LAKE JACKSON — Retail closures will heavily impact the Southern Brazoria County city that benefits from sales tax as its top revenue stream.
“The mall is a huge generator for our revenue,” Lake Jackson City Manager Bill Yenne said. “It’s going to be a real kick in the backside.”
Brazos Mall closed March 19 until at least April 1 in the wake of the COVID-19 pandemic. As state and county officials order residents to leave home only for essential errands, many retail stores, fitness centers, entertainment facilities and event centers will miss out on revenue.
For Lake Jackson, this impacts sales tax as well as revenue the city usually gets from recreation center activities and memberships and Civic Center and Jasmine Hall rentals.
Unlike the majority of Brazoria County cities where property taxes are the top source of revenue, Lake Jackson regularly budgets with sales tax as its biggest income source, followed by industrial district revenue then property taxes.
“We’re blessed to have most of the retail here,” Yenne said.
This allows the city to have one of the lowest tax rates in the state at 34.82 cents per $100 of property value, but it especially hurts it when sales tax decreases.
“This is why we do have healthy reserves and we’re going to do what needs to be done to get through this mess,” Yenne said. “It’s gonna stink.”
Since Texas cities’ sales tax collections are two months behind, Lake Jackson won’t know the impact of COVID-19 on sales until May, Yenne said.
Lake Jackson had anticipated almost $7 million in sales tax revenue for this fiscal year, Yenne said. They were “on track” with 41.7 percent of the revenue at 42 percent of the budget year, putting them only a fraction of a percentage behind, he said. In upcoming months, they’ll see exactly how much that changes, he said.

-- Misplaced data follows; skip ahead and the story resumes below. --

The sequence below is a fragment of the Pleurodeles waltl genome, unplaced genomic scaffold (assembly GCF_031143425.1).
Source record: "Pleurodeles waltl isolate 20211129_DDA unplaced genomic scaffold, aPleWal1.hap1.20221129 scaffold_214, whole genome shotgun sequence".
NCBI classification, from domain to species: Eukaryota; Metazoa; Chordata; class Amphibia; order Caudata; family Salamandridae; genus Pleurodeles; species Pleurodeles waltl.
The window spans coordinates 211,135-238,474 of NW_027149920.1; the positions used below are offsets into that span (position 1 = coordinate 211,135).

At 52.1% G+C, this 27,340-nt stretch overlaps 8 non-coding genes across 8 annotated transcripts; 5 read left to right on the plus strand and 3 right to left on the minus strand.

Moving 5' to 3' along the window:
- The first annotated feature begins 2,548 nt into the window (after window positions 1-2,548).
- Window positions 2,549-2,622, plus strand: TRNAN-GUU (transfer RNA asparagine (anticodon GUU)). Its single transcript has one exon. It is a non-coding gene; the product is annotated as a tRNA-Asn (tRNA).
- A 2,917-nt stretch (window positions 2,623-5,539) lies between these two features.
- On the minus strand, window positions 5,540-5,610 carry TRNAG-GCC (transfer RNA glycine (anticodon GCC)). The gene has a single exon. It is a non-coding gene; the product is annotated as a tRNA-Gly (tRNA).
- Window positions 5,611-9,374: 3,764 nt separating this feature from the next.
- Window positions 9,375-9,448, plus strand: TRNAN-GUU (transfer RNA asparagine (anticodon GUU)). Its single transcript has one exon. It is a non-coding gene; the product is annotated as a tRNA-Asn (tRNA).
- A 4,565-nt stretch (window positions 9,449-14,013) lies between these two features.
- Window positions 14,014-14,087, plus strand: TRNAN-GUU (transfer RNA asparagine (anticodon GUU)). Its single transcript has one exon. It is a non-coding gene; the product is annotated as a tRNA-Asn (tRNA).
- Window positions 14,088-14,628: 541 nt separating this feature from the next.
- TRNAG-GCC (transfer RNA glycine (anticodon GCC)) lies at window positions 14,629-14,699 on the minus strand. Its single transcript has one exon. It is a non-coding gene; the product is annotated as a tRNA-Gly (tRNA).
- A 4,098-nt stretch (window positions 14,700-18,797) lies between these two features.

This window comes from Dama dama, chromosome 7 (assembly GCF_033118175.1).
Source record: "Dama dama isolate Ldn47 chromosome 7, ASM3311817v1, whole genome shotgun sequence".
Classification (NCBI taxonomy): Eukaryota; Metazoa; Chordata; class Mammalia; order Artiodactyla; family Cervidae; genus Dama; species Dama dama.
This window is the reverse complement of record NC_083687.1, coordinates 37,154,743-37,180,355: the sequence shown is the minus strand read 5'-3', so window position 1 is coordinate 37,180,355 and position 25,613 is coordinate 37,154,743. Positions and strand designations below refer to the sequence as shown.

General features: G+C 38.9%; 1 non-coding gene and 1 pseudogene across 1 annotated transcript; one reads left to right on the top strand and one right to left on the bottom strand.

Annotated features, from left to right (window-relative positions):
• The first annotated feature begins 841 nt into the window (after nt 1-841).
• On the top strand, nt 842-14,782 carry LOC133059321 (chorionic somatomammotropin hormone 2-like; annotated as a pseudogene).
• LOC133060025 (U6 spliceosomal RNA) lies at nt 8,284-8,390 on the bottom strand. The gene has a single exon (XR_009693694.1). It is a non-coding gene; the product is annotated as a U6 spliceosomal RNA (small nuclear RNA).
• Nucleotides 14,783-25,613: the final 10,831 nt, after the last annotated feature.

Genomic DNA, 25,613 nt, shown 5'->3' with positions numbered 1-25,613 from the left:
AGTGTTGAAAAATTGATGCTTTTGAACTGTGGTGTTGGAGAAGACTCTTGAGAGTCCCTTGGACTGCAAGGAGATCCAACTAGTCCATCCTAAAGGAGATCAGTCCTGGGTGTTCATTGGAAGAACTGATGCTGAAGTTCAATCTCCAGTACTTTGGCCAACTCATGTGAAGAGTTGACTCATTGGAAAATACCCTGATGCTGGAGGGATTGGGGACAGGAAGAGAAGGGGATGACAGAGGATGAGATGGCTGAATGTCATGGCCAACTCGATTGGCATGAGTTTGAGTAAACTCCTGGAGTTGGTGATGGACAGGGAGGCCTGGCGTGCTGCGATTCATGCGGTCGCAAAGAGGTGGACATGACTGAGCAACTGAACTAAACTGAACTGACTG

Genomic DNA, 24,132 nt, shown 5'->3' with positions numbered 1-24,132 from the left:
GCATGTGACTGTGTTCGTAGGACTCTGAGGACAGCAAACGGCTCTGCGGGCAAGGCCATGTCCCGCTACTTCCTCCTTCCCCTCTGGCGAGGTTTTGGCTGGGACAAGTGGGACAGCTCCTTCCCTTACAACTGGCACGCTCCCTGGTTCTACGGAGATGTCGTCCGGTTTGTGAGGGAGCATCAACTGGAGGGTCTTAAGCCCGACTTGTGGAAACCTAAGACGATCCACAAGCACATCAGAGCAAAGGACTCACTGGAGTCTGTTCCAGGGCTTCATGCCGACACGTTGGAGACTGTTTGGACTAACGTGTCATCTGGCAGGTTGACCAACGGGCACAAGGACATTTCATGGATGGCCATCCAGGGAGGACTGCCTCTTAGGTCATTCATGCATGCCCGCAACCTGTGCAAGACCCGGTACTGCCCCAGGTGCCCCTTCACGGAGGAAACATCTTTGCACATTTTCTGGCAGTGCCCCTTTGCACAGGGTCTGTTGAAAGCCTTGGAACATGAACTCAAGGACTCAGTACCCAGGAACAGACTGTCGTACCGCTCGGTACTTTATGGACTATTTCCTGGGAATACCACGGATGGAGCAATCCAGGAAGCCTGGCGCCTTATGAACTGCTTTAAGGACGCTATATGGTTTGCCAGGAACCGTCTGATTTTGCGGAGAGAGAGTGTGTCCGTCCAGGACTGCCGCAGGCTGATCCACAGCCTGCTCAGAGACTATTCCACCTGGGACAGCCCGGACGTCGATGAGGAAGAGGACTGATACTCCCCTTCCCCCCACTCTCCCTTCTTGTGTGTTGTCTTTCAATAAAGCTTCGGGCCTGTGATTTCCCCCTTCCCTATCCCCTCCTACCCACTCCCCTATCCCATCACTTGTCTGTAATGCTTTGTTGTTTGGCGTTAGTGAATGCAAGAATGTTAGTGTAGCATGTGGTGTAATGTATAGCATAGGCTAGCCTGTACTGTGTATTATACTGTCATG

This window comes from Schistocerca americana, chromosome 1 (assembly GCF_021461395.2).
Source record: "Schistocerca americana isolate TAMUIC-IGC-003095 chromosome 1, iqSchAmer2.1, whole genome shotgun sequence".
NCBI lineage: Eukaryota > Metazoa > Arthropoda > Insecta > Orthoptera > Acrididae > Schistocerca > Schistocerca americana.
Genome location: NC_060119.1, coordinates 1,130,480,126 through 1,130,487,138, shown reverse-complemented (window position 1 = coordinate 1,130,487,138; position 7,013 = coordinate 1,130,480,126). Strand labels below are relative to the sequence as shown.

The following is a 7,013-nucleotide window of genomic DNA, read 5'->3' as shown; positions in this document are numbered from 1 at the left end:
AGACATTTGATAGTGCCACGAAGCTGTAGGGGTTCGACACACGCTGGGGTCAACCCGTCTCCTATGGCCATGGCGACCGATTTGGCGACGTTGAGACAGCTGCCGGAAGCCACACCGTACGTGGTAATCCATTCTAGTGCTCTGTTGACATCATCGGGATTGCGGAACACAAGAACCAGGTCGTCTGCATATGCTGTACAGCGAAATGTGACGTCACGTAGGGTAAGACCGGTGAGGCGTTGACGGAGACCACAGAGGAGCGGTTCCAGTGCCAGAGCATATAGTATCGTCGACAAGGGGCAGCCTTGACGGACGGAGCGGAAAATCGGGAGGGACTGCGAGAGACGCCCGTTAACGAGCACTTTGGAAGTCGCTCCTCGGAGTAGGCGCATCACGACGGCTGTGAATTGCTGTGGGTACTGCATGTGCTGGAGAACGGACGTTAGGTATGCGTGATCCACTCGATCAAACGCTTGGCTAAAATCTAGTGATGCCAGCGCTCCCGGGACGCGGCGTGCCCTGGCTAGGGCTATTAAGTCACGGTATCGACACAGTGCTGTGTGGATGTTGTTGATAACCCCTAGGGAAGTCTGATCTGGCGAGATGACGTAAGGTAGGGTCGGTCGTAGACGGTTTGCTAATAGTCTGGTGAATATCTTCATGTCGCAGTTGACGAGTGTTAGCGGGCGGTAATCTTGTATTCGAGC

While combating an emergency, cities tend to spend money, but in other ways the leaders are trying to hold back, Yenne said.
The city already implemented a hiring freeze of 11 positions which will save about $400,000 annually, he said.
“We’ll see what it takes as we go forward from there,” Yenne said.
Another fund that will be impacted is the Hotel Occupancy Tax. This tax benefits the Brazosport Convention and Visitors Council run by the Brazosport Area Chamber of Commerce, Brazosport Fine Arts Council, Museum of Natural Science at the Center for Arts and Services, Lake Jackson Historical Association, Discover Lake Jackson tourism campaign and some city events.
Unlike other funds, the hotel occupancy tax fund only has about a month’s worth of reserves, Assistant City Manager Modesto Mundo said. It’s unclear how much hotels are affected by this event, but some have reported a stark drop in reservations and guests, he said.
“We will see it immediately,” Mundo said. “The groups will see it immediately.”
The groups will not be surprised, but they will have to make adjustments, he said. Every group uses the funds differently, he said.
Discover Lake Jackson has halted some operations but continues to share information about local restaurants and businesses.
“Continuing long term, I just don’t know,” Mundo said.
“We don’t know how long this is gonna go; nobody does,” Yenne said.